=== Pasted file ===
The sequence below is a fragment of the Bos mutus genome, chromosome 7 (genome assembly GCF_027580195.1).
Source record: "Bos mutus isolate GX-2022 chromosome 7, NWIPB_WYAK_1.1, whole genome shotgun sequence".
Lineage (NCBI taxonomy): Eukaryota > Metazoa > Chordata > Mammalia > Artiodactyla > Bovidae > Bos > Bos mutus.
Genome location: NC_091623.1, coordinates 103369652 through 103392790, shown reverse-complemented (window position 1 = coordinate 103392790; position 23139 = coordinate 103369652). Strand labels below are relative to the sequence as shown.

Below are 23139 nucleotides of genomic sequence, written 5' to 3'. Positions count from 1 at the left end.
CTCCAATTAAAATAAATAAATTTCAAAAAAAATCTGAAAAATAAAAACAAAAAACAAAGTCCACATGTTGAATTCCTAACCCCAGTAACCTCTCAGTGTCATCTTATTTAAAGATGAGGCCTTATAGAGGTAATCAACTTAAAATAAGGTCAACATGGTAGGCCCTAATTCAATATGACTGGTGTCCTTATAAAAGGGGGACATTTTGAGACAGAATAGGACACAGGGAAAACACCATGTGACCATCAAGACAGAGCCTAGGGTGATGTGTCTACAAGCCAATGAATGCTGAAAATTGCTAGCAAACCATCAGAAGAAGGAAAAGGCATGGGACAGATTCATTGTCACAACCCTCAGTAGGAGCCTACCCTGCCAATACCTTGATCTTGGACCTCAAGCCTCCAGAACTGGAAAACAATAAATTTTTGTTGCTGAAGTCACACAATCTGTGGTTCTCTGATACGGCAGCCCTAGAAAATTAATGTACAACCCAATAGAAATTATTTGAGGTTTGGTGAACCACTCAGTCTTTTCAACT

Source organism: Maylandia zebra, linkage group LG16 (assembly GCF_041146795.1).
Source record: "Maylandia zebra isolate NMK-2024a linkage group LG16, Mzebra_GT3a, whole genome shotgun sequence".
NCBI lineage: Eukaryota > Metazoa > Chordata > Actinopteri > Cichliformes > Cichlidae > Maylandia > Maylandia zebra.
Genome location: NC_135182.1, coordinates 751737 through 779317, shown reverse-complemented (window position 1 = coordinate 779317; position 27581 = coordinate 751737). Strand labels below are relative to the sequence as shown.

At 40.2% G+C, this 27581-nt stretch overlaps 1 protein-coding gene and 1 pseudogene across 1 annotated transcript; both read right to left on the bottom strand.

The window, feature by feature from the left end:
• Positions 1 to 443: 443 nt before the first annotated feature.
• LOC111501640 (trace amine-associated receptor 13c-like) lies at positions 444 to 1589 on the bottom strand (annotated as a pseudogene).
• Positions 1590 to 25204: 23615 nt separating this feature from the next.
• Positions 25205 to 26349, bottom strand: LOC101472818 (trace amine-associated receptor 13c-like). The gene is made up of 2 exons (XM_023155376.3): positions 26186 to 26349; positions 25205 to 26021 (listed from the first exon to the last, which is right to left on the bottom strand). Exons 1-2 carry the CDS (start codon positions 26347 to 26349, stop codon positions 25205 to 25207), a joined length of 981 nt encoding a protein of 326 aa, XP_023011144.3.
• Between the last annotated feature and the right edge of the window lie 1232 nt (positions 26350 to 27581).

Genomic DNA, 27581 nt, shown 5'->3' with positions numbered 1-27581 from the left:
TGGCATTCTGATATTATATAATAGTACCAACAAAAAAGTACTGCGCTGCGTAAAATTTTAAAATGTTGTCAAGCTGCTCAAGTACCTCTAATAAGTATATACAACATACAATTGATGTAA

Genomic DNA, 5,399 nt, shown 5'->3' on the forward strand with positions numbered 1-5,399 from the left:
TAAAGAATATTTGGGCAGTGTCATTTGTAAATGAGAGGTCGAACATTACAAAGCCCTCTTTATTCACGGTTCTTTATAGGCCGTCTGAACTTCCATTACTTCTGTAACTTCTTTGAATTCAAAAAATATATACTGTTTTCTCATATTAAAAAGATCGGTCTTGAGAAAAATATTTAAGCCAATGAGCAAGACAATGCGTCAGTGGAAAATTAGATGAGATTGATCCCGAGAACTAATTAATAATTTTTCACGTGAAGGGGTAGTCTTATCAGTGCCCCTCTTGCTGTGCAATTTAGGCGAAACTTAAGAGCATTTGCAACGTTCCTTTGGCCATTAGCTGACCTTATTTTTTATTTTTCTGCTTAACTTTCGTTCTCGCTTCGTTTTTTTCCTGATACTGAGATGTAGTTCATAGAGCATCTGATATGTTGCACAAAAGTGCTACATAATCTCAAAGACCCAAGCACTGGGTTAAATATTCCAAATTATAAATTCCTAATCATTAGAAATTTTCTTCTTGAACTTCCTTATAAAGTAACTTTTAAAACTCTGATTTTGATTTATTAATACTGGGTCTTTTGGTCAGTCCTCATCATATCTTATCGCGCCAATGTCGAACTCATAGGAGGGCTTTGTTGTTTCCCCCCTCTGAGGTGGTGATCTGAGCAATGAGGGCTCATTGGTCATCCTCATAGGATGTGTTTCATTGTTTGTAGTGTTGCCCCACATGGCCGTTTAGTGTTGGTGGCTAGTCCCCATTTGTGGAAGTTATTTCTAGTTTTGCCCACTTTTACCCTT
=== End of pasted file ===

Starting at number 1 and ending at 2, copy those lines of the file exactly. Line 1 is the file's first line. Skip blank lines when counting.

The sequence below is a fragment of the Bos mutus genome, chromosome 7 (genome assembly GCF_027580195.1).
Source record: "Bos mutus isolate GX-2022 chromosome 7, NWIPB_WYAK_1.1, whole genome shotgun sequence".